Technology Advisor Blog

What would you do if you lost ALL your data?

Posted by Ann Westerheim on 5/1/15 9:42 AM

Laptop-DisasterImagine if you lost all your data from one of your business computers or worse yet, your company server.  Imagine if you lost all your accounting and financial history, all your customer information, and all the other work you took years to create?  Imagine if suddenly you couldn't operate your business.  What is the impact of lost revenue and productivity?  Most businesses don't think about this until its too late.  The time to plan is NOW.

Consider all the risks to your data.  Cyber security is in the news all the time - major businesses such as Target, Home Depot, and Sony all had major breaches last year.  "Ransomeware" viruses are making headlines. With this new type of virus, your files are sabotaged and you're asked to pay ransom to recover them.  Scary stuff.  Your business also faces risks from lost or stolen equipment, user error, hardware failures, site catastrophes, and even sabotage.  Although many businesses get by and never experience a major event like this, if it happens to you, its too late to create a plan after the fact.

WHAT are you protecting? The first step in creating a disaster recovery plan to to fully understand WHAT you're protecting.  This includes your financial information, customer information, line of business data, emails, and all the documents you've spent years creating.  Over time, things keep getting added, and without a focused inventory, its easy to not fully understand what you have.

WHERE is your data? The next step is to evaluate WHERE your data is located.  Is it centralized on your server? Is it distributed among many PCs and laptops?  Are employees really following rules about where to store important data (hint: they're probably not).  Asking where your data is sounds like a simple question, but when you take a serious look, its not that simple.

COST of downtime?  Finally, your business will need to assess the COST of lost data, down time, lost revenue, and lost productivity.  For example, you may have a rudimentary backup that protects your irreplaceable data, BUT recovering that data on new hardware could talk a week or more.  What is your cost of down time?  What are the compliance requirements in your industry?

What can you do?  Your first line of defense is to put in as many safeguards as possible to protect your data.  This includes perimeter security, antivirus protection, security patch updates, strong passwords, physical security, etc.  We always advise to think about security as "layers" of protection.  

However, keep in mind that there is no such thing as 100% security.  Also, you still need to plan for hardware failures, human error, and site catastrophes.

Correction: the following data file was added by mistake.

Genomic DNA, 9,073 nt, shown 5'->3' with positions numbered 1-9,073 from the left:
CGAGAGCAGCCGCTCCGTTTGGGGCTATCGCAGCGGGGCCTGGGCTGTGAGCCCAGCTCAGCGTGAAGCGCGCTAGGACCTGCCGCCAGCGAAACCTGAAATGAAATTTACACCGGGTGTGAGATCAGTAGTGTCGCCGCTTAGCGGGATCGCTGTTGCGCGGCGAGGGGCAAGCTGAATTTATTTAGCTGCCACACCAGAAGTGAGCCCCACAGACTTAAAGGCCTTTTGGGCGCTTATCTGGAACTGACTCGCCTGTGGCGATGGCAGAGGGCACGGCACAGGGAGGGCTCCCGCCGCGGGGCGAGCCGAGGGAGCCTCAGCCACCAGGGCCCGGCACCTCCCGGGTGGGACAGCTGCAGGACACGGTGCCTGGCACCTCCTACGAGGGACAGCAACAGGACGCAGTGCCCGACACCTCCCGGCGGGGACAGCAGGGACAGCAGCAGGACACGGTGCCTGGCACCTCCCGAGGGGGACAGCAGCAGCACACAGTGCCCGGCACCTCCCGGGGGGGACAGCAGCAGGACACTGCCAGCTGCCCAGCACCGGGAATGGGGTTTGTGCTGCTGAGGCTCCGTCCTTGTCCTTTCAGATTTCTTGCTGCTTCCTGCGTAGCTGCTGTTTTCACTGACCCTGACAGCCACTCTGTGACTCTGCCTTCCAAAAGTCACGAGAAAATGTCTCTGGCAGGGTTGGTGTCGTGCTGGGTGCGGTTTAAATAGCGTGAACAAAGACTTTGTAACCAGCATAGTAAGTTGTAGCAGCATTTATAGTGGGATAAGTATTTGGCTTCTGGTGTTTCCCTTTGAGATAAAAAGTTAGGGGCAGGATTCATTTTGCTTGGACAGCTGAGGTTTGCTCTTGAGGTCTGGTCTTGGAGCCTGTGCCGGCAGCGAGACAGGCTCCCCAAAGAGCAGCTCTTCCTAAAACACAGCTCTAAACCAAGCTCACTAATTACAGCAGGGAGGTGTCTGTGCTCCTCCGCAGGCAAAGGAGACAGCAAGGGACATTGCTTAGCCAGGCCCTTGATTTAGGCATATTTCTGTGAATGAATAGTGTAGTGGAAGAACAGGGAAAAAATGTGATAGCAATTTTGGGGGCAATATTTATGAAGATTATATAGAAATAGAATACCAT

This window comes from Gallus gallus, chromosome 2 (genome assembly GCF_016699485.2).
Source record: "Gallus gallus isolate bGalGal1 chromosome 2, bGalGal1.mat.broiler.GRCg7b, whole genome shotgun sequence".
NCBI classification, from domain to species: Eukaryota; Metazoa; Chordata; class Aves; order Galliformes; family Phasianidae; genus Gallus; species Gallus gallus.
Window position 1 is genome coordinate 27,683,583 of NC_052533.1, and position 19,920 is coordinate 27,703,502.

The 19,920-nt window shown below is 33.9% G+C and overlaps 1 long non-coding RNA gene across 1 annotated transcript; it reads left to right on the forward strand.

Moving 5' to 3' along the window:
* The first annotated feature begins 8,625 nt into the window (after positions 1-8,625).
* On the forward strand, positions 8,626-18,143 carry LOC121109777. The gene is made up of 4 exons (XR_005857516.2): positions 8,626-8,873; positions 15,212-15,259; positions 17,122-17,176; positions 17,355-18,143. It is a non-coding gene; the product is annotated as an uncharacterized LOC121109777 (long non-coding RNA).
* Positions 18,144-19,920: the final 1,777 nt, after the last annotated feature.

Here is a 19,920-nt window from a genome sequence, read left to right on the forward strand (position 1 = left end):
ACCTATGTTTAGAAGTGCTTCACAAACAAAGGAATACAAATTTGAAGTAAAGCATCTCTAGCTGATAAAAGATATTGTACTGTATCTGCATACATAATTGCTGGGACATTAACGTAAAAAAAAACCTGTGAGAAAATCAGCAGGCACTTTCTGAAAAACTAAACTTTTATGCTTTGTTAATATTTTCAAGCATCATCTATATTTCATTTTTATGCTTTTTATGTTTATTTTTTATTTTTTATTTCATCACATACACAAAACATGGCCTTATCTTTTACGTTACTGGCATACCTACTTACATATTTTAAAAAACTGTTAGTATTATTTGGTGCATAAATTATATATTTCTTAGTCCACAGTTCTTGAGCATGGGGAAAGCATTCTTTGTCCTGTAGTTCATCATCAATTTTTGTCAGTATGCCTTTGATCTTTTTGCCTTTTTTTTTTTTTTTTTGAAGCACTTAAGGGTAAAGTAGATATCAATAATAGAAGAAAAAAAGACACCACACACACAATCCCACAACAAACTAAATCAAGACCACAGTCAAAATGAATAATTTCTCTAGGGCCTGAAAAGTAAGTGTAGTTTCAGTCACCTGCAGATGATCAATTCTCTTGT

With this in mind, your backup will save your business.... or not.  It's time to get a solid plan.  Recently at a local office building where one of our clients is located, during routine electrical work in the building, what was described as an "explosion" occurred and many systems were damaged. NO ONE was expecting this, but fortunately the client was prepared and recovered quickly.

Often when we meet with clients and suggest a data protection plan, we are asked why? Why isn't our old tape backup ok?  Why isn't it ok to manually swap out drives?  Why isn't it ok to just expect the backup software to work every day on its own unmonitored?

As a starting point, ANY backup is better than NO backup.  Take a look at what you're doing.  there are many choices a long the way

Local vs Off-Site:   Local recovery is fast, but if you have a site catastrophe, you're not protected at all

"File and Folder" vs "Image":  Its easy to miss important data with a file and folder backup and if you need to recover and entire system, you may take days or weeks to get everything installed again.  

Manual vs Automatic:  We meet many businesses who are diligent about running a manual backup, but the people who are diligent about taking the backup off site are rare.  Often backups are missed, or the media is stored with the systems.  

Unmanaged vs Managed/Verified:  If you don't verify your backup, you can't be sure it is actually recoverable.  If you're using tape (you shouldn't!), its estimated that around 40% of tapes aren't recoverable. If you installed software how do you know its actually working properly without checking every day.

Don't delay!  Take an in depth inventory of WHAT you're protecting, WHERE it is, and the COST of losing data, or downtime during recovery (if you can recovery).  Only with this information can you make a smart decision about how to protect your business.

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